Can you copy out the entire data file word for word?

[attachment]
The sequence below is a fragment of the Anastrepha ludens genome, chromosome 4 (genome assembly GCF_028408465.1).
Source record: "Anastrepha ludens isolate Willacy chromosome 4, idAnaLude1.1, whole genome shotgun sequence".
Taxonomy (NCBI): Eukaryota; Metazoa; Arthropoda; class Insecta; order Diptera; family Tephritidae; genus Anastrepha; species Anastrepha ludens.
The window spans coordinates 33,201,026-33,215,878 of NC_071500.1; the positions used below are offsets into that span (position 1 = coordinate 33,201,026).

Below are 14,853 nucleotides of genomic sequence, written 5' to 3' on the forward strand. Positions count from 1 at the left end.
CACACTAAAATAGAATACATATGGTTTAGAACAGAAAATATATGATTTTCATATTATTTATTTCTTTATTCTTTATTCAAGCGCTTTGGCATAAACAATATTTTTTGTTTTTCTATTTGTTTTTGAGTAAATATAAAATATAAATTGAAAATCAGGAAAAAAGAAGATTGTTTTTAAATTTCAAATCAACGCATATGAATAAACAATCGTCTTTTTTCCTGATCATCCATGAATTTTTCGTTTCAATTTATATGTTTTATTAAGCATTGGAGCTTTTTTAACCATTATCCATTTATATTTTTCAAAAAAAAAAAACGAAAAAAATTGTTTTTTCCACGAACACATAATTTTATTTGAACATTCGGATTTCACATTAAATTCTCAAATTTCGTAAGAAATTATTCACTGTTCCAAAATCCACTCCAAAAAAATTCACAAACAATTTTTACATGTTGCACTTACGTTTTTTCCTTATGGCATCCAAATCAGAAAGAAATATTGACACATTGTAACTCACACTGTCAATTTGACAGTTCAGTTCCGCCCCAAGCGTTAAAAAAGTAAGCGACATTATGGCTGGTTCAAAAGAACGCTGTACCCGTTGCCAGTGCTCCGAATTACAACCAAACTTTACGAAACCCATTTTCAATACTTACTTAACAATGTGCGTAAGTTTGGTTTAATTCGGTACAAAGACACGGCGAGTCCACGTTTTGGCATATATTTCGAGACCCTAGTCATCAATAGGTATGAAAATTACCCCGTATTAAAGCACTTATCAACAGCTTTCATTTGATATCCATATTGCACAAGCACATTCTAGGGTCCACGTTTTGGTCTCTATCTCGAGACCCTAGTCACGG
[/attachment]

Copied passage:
The sequence below is a fragment of the Anastrepha ludens genome, chromosome 4 (genome assembly GCF_028408465.1).
Source record: "Anastrepha ludens isolate Willacy chromosome 4, idAnaLude1.1, whole genome shotgun sequence".
Taxonomy (NCBI): Eukaryota; Metazoa; Arthropoda; class Insecta; order Diptera; family Tephritidae; genus Anastrepha; species Anastrepha ludens.
The window spans coordinates 33,201,026-33,215,878 of NC_071500.1; the positions used below are offsets into that span (position 1 = coordinate 33,201,026).

Below are 14,853 nucleotides of genomic sequence, written 5' to 3' on the forward strand. Positions count from 1 at the left end.
CACACTAAAATAGAATACATATGGTTTAGAACAGAAAATATATGATTTTCATATTATTTATTTCTTTATTCTTTATTCAAGCGCTTTGGCATAAACAATATTTTTTGTTTTTCTATTTGTTTTTGAGTAAATATAAAATATAAATTGAAAATCAGGAAAAAAGAAGATTGTTTTTAAATTTCAAATCAACGCATATGAATAAACAATCGTCTTTTTTCCTGATCATCCATGAATTTTTCGTTTCAATTTATATGTTTTATTAAGCATTGGAGCTTTTTTAACCATTATCCATTTATATTTTTCAAAAAAAAAAAACGAAAAAAATTGTTTTTTCCACGAACACATAATTTTATTTGAACATTCGGATTTCACATTAAATTCTCAAATTTCGTAAGAAATTATTCACTGTTCCAAAATCCACTCCAAAAAAATTCACAAACAATTTTTACATGTTGCACTTACGTTTTTTCCTTATGGCATCCAAATCAGAAAGAAATATTGACACATTGTAACTCACACTGTCAATTTGACAGTTCAGTTCCGCCCCAAGCGTTAAAAAAGTAAGCGACATTATGGCTGGTTCAAAAGAACGCTGTACCCGTTGCCAGTGCTCCGAATTACAACCAAACTTTACGAAACCCATTTTCAATACTTACTTAACAATGTGCGTAAGTTTGGTTTAATTCGGTACAAAGACACGGCGAGTCCACGTTTTGGCATATATTTCGAGACCCTAGTCATCAATAGGTATGAAAATTACCCCGTATTAAAGCACTTATCAACAGCTTTCATTTGATATCCATATTGCACAAGCACATTCTAGGGTCCACGTTTTGGTCTCTATCTCGAGACCCTAGTCACGG